After recent Oscar wins for Ray and Walk the Line, the music biopic is, for better or worse, very big right now. After all, it promises an easy ticket for Hollywood actors who thirst for awards. Too bad the movies themselves are usually lousy. 2007 has seen the music biopic at its peak, though input from the US this year is relegated to a spoof (Walk Hard) and an art flick (I'm Not There). Meanwhile, France and the UK have both entered the fray, with a middling biopic about Edith Piaf and an excellent portrait of Joy Division's Ian Curtis, respectively. And yes, more biopics are reportedly in the works, including those on Janis Joplin, Freddy Mercury, and Kurt Cobain. In short: Give a movie star a chance to sing – or lip-sync – in the shoes of a legend, and there's no stopping them.
- BUDDY HOLLY, The Buddy Holly Story (1978). The movie that started it all, with a pre-fame, pre-insanity Gary Busey knocking 'em dead as the Texas rocker who got on the wrong airplane. (John Carpenter's Elvis: The Movie arrived hot on its heels, but that was made for network TV.)
- RITCHIE VALENS, La Bamba (1987). One of the other guys on Holly's doomed flight – The Big Bopper was the third, and so far there's no movie about him – Valens remains a hero to many Latinos, even if the movie itself didn't leave as much of a legacy as Los Lobos' popular rerecording of the title song.
- SID VICIOUS, Sid and Nancy (1986). This isn't a traditional biopic, as it doesn't cover the Sex Pistols bassist's early days of obscurity, but it's too major not to mention. Like Lou Diamond Phillips in La Bamba and Busey in Buddy Holly, this proved to be a star-making vehicle for Gary Oldman, thanks to his great performance as the loser drug addict who rode the coattails of Johnny Rotten to infamy.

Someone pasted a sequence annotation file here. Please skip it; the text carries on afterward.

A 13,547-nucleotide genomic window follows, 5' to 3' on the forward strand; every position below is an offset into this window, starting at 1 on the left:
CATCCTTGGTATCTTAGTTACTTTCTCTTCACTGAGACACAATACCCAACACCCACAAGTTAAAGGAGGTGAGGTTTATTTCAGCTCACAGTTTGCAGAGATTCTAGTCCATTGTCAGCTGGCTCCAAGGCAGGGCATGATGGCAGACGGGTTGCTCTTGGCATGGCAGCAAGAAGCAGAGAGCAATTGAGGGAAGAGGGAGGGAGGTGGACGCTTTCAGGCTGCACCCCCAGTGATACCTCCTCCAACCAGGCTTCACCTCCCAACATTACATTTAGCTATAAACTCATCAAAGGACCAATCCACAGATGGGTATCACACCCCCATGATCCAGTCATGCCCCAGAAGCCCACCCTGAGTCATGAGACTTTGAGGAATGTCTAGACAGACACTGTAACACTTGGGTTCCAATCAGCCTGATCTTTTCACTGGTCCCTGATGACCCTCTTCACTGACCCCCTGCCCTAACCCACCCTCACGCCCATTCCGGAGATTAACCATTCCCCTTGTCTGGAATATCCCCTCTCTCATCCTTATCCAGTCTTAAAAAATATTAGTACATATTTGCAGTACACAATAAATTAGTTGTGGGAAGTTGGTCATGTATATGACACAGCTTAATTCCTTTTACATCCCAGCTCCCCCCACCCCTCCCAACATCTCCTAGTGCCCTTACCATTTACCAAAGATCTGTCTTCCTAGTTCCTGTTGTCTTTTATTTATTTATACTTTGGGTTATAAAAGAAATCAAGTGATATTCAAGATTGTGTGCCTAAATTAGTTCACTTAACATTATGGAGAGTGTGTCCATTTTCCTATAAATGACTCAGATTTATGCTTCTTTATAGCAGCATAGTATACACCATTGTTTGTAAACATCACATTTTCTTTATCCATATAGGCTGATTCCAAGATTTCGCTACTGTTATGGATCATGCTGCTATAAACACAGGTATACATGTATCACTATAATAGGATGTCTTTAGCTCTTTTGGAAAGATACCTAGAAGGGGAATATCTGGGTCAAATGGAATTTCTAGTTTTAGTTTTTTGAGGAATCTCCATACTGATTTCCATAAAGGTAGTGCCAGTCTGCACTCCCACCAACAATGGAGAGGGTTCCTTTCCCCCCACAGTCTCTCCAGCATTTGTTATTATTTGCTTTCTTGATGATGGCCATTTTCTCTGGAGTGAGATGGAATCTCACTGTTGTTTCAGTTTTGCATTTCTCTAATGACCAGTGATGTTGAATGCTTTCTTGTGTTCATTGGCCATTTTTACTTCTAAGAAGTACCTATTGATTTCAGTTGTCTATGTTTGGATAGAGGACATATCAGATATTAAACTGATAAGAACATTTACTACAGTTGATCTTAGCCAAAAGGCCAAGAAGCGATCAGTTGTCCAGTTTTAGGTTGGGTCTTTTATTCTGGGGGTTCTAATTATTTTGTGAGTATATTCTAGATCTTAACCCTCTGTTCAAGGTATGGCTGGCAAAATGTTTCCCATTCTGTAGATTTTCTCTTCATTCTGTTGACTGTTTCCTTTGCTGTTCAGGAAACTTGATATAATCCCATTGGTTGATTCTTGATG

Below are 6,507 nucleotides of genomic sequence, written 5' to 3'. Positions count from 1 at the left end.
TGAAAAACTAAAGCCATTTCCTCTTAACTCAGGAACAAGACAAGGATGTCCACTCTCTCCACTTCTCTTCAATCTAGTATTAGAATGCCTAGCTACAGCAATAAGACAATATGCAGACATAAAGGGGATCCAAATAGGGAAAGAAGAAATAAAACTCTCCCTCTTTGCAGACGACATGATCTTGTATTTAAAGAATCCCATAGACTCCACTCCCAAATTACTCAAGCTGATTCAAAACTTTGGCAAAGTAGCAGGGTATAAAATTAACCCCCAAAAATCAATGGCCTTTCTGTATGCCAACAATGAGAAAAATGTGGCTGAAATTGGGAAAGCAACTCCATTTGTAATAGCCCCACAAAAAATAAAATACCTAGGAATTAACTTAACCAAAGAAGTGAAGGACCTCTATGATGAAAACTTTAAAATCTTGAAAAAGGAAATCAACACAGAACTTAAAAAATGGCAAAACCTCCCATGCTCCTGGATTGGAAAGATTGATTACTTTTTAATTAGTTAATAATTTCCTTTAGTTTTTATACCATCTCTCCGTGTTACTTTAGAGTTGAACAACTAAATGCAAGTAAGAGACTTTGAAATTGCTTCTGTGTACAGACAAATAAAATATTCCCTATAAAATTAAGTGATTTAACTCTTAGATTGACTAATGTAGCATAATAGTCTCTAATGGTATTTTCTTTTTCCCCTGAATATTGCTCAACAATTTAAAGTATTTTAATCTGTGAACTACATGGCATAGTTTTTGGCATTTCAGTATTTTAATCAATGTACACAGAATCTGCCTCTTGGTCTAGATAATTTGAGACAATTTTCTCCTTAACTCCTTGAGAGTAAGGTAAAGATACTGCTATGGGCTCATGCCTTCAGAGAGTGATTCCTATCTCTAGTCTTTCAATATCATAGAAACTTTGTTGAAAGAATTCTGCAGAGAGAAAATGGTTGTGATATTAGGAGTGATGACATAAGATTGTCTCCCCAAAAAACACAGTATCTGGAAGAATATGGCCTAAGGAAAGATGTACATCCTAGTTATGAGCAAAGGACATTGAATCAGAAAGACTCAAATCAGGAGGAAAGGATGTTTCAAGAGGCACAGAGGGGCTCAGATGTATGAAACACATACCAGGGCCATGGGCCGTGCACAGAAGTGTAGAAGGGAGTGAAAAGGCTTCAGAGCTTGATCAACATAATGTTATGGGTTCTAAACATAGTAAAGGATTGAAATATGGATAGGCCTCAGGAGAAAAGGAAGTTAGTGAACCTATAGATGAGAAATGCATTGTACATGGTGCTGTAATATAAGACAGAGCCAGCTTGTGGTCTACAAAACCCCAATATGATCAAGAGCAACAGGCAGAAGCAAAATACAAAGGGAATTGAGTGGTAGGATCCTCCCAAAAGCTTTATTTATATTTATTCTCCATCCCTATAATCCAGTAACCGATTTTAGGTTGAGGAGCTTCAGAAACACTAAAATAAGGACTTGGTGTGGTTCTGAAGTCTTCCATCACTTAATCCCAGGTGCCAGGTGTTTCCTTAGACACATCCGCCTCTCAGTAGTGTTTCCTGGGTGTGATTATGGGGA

- JERRY LEE LEWIS, Great Balls of Fire! (1988). Lewis himself disdained this shallow comedy-drama because it spent too much time on the singer's notorious marriage to his teenage cousin Myra and on his other cousin, Jimmy Swaggart, whose own scandals in the late '80s date the movie somewhat. Dennis Quaid played "The Killer", with Winona Ryder as Myra and Alec Baldwin as Swaggart.
- JIM MORRISON, The Doors (1991). Oliver Stone's silly hagiography of the Doors frontman depicts Morrison (as portrayed by Val Kilmer) as both a mystical poet and an alcoholic jerk. The problem is that the latter is so convincing that you never buy the former.
- TINA TURNER, What's Love Got to Do With It (1993). The problem with making a biopic while the subject is still alive – and worse, when the subject has given the film his or her blessing – is that you wind up with a very one-sided affair. Not that Tina Turner's abusive ex Ike deserves to be defended. But this film is a good example of why such biopics fade from memory quickly: public curiosity over someone's ego trip fades, and all we're left with is the ego trip. That said, Angela Bassett and Laurence Fishburne walked away with Oscar nominations.
- BRIAN JONES, Stoned (2005). Barely a soul watched this poorly-received drama about Jones, the forgotten Rolling Stone (played by Leo Gregory). Sorry, Brian, but despite your suspicious death and quiet influence, Mick and Keith's long shadows doomed your biopic.
- BOBBY DARIN, Beyond the Sea (2004). It's surprising that the rock biopic is alive at all after this flop, where writer-director-star Kevin Spacey, way too old for the part, sung Darin's songs (and even released an album as Darin) in what was instantly dismissed as a bloated vanity project.
- KAREN CARPENTER, Superstar: The Karen Carpenter Story (1987). Finally, we have Todd Haynes's moving if weird biopic about Carpenter, told entirely with Barbie dolls. It put Haynes on the map as a major filmmaker – one who would further explore cult pop figures with Velvet Goldmine and I'm Not There – and because it was made expressly without the permission of Karen Carpenter's estate, it may be the most grimly honest rock and roll biopic ever made. You can't legally see this film, because Karen's brother Richard blocked the film over its unauthorized usage of the Carpenters' music, but it's not hard to find if you know where to look.